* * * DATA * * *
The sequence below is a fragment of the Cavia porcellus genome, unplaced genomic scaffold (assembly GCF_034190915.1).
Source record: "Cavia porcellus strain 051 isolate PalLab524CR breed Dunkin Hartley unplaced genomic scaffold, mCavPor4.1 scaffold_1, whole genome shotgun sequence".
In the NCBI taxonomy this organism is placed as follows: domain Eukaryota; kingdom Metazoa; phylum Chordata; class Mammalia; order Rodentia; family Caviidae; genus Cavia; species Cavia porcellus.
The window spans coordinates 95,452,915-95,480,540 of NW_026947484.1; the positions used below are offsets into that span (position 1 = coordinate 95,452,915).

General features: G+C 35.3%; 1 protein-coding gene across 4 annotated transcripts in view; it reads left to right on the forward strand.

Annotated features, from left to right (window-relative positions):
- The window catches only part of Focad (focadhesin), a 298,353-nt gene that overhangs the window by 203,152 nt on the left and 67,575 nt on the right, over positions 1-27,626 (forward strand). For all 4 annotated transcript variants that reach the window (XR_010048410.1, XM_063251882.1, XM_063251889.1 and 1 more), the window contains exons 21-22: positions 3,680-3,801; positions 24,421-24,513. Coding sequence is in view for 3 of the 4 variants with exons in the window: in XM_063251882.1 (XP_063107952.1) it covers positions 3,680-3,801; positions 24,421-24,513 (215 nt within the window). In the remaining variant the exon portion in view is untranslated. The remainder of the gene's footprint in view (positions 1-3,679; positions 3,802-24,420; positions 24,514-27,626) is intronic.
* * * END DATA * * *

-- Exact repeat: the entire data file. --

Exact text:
The sequence below is a fragment of the Cavia porcellus genome, unplaced genomic scaffold (assembly GCF_034190915.1).
Source record: "Cavia porcellus strain 051 isolate PalLab524CR breed Dunkin Hartley unplaced genomic scaffold, mCavPor4.1 scaffold_1, whole genome shotgun sequence".
In the NCBI taxonomy this organism is placed as follows: domain Eukaryota; kingdom Metazoa; phylum Chordata; class Mammalia; order Rodentia; family Caviidae; genus Cavia; species Cavia porcellus.
The window spans coordinates 95,452,915-95,480,540 of NW_026947484.1; the positions used below are offsets into that span (position 1 = coordinate 95,452,915).

General features: G+C 35.3%; 1 protein-coding gene across 4 annotated transcripts in view; it reads left to right on the forward strand.

Annotated features, from left to right (window-relative positions):
- The window catches only part of Focad (focadhesin), a 298,353-nt gene that overhangs the window by 203,152 nt on the left and 67,575 nt on the right, over positions 1-27,626 (forward strand). For all 4 annotated transcript variants that reach the window (XR_010048410.1, XM_063251882.1, XM_063251889.1 and 1 more), the window contains exons 21-22: positions 3,680-3,801; positions 24,421-24,513. Coding sequence is in view for 3 of the 4 variants with exons in the window: in XM_063251882.1 (XP_063107952.1) it covers positions 3,680-3,801; positions 24,421-24,513 (215 nt within the window). In the remaining variant the exon portion in view is untranslated. The remainder of the gene's footprint in view (positions 1-3,679; positions 3,802-24,420; positions 24,514-27,626) is intronic.